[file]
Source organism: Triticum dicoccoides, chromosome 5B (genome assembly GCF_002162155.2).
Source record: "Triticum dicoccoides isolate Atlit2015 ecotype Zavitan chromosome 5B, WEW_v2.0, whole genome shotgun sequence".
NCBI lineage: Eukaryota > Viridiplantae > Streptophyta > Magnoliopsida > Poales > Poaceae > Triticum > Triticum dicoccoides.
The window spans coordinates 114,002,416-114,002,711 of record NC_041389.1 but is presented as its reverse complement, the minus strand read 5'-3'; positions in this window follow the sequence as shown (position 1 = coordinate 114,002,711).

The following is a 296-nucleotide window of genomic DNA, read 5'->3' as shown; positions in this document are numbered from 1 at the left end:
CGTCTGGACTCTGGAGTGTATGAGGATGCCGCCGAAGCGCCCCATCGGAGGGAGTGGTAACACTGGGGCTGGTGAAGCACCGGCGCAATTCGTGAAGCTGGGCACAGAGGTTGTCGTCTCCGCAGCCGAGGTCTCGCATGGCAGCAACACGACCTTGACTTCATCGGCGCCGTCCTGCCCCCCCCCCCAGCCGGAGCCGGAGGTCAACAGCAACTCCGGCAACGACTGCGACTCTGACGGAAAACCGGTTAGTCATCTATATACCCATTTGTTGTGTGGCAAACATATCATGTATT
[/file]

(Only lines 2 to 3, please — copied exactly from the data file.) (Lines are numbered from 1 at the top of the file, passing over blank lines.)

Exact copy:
Source record: "Triticum dicoccoides isolate Atlit2015 ecotype Zavitan chromosome 5B, WEW_v2.0, whole genome shotgun sequence".
NCBI lineage: Eukaryota > Viridiplantae > Streptophyta > Magnoliopsida > Poales > Poaceae > Triticum > Triticum dicoccoides.